Clinton's more contemporary style of campaign, which featured a bigger investment in a large data organization and extensive field operation, ultimately paid dividends in the form of narrow, organization-driven wins in tough races like Iowa, Nevada, and Kentucky while helping her maximize her delegate count from friendly states in places like the South and New York.
Trump's full-scale cable news assault let him dominate the airwaves during the primary and bludgeon his opponents into submission. But reporting by Benjy Sarlin, Katy Tur, and Ali Vitali reveals that Trump barely has any campaign infrastructure at all — no data operation, no team of researchers, no organized group of surrogates, essentially nothing beyond the minimum needed to handle the logistics of Trump's travel and television appearances.
This is going to hurt Trump increasingly badly as the campaign switches out of a primary season dynamic, where merely getting attention is a win, and into a general election dynamic, where the nature of what people are hearing about you — and who is hearing what — is much more decisive.
It's easy to dismiss the importance of endorsements. Sanders's campaign proved that you don't need any elected officials backing you in New Hampshire or Washington to score landslide wins if your message is a good match for the local demographics.
At the same time, Sanders's near-total lack of support among conventional political leaders really did hurt him repeatedly.
- It's the reason the social democratic candidate in the race couldn't count on nearly as much support from America's biggest and most politically influential labor unions.
- It's the reason his campaign could never convince most African-American and Latino voters that he was the candidate for people like them.
- Most importantly, at crucial moments it meant Clinton could use the formally neutral figure of Barack Obama as a shield to blunt Sanders's sharpest critiques.
This factor, even more so than the others, is going to be devastating to Trump in the general election. There are four men alive who've served in the Oval Office, and none of them think Trump is up to doing the job.
Several statewide Republican Party elected officials are refusing to endorse Trump, and many others are caught in the exquisite and highly public agony of supporting Trump while trying to not support the actual things he says and does.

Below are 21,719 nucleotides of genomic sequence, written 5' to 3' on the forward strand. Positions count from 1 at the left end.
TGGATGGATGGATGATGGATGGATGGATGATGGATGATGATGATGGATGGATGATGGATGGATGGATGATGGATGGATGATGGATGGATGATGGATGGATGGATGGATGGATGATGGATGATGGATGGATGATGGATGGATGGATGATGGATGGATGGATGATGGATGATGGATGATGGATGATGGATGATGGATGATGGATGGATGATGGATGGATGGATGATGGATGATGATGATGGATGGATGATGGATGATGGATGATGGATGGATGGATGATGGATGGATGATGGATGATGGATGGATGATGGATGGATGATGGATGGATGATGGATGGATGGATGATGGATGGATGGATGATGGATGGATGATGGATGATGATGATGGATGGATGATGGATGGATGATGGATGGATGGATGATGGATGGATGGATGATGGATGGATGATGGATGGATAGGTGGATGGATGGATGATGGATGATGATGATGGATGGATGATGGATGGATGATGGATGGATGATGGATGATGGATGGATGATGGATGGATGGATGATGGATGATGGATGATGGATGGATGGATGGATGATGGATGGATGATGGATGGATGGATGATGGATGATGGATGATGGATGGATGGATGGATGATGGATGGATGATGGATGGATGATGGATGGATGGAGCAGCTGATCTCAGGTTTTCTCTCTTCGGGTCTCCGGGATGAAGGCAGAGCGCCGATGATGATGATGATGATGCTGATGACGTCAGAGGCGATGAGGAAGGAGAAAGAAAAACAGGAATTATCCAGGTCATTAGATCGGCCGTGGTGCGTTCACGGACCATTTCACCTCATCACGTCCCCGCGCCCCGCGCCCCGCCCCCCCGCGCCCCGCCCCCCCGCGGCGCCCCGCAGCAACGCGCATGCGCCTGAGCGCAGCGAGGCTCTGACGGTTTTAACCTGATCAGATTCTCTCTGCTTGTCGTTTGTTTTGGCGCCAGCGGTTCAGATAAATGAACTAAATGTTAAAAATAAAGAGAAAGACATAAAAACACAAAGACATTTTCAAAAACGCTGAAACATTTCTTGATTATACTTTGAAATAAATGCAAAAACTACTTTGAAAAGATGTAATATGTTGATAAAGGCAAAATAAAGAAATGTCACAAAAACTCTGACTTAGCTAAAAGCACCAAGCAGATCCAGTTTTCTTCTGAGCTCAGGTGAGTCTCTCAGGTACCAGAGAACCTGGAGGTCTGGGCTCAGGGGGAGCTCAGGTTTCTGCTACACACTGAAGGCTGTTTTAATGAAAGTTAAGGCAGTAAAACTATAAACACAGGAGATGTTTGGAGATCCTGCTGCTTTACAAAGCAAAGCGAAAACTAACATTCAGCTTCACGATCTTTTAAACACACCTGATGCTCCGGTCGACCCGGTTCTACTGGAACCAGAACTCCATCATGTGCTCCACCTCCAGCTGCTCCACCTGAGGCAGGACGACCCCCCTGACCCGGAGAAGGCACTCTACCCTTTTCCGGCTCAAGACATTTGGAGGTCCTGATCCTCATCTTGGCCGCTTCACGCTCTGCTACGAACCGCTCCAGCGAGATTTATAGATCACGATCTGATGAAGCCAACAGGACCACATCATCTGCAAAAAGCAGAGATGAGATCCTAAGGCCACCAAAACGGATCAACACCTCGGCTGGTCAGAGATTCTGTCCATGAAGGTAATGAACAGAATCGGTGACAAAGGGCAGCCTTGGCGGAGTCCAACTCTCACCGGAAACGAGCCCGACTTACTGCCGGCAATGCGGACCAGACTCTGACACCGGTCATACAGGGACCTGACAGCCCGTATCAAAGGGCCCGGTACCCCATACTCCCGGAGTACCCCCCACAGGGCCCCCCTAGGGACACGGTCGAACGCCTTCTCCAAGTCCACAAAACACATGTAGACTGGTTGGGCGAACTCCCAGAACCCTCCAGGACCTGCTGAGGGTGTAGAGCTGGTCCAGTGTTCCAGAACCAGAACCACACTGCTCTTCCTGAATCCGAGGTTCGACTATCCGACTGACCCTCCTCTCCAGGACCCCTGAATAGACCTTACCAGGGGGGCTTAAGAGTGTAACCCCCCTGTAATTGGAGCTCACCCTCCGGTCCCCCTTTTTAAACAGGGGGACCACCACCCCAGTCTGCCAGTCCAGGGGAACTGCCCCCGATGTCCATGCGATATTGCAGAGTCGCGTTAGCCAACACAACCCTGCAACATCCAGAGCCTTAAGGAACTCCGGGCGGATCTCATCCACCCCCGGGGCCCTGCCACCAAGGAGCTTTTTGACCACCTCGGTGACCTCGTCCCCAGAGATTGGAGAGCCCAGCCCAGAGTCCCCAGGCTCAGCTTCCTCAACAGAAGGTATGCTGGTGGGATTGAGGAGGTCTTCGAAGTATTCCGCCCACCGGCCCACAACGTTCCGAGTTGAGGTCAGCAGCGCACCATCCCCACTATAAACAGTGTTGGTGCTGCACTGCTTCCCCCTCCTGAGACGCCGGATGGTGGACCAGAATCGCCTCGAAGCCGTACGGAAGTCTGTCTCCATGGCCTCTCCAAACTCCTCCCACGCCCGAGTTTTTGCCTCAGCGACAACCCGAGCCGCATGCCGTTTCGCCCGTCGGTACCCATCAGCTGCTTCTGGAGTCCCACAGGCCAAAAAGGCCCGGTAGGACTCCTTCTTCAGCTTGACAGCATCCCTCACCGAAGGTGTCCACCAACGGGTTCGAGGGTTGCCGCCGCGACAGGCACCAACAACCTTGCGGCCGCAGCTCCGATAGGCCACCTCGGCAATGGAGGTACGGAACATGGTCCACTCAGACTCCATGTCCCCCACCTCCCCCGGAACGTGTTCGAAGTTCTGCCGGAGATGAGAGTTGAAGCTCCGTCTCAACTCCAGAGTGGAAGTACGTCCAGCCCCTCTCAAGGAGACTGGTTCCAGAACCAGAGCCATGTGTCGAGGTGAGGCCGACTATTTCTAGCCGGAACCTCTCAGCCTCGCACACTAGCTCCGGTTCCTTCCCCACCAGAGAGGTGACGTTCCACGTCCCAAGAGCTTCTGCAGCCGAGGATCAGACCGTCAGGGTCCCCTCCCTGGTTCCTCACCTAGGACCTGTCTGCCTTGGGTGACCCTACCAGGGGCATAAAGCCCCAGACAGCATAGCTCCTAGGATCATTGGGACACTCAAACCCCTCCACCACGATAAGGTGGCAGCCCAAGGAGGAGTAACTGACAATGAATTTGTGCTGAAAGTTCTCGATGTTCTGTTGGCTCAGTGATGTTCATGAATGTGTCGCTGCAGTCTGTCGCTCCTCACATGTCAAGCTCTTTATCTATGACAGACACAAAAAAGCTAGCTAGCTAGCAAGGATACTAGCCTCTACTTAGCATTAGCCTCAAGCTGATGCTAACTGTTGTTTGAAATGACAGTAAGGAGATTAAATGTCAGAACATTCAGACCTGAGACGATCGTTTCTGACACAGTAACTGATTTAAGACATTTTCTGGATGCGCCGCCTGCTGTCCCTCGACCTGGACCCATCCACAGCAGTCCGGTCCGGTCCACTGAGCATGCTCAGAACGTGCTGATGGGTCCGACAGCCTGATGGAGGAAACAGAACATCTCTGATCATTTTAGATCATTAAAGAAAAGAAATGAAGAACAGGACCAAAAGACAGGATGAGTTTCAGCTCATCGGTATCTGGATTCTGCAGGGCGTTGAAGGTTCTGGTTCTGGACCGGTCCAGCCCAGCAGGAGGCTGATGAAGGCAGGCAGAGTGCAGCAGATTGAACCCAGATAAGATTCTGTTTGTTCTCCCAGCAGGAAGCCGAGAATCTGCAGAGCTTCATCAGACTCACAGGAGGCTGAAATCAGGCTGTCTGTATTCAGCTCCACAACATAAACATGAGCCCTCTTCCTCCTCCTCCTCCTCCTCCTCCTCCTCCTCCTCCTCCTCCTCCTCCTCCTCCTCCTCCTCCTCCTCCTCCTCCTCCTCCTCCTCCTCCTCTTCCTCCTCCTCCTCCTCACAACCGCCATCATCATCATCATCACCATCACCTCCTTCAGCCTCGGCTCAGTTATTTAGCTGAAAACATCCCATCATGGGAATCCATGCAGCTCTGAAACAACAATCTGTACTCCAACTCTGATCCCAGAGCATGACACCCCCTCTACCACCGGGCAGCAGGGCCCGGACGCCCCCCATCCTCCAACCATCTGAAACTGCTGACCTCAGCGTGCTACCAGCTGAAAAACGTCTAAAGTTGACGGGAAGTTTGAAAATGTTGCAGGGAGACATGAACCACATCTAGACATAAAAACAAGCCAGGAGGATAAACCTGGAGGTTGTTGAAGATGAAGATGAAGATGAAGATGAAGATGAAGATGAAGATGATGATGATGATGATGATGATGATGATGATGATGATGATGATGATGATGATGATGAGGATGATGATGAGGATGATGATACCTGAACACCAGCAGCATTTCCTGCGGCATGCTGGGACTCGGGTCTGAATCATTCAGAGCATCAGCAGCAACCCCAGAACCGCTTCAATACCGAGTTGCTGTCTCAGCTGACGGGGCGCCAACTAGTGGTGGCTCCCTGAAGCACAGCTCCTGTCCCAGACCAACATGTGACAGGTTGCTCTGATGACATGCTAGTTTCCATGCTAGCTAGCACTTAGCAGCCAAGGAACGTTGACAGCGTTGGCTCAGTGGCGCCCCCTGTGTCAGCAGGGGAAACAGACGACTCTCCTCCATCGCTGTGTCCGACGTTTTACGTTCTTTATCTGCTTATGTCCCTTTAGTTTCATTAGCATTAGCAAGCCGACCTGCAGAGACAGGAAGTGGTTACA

It's true that in an era of sky-high polarization, the vast majority of Republican officeholders will endorse Trump and Republican voters will vote for him. But it's precisely because this is such a polarized time that the exceptions to the rule speak so loudly. Trump's severe difficulty in lining up real validation saying he can do the job in a non-catastrophic way sends a powerful and unequivocal message to every genuinely independent voter in the country.
The recipe for a win
The best news for Clinton is that these three factors form a self-reinforcing flywheel in the general election context.
Clinton's solid, detail-oriented nature projects a calming message to people who are not instinctively inclined to agree with her ideology: She knows what she's doing and she knows what she's talking about. Trump's inability to get those who best understand the stakes to agree that he's qualified to serve does exactly the opposite. You may favor low taxes and be skeptical of business regulations and abortion rights, but you can be sure the United States will survive four years of Clinton — and there are no such guarantees about Trump.
A disciplined, well-organized campaign will be able to press that message — pushing out serious policy documents speaking to a staggering array of concerns — while identifying who's been pried loose from Trump's coalition and needs a little more outreach to be converted. There is a long time between now and Election Day, and world events could shift the playing field in Trump's favor. But the organization that beat back Sanders's talking points and mass rallies is poised to do the same, in an even more definitive way, to Trump's slapdash operation.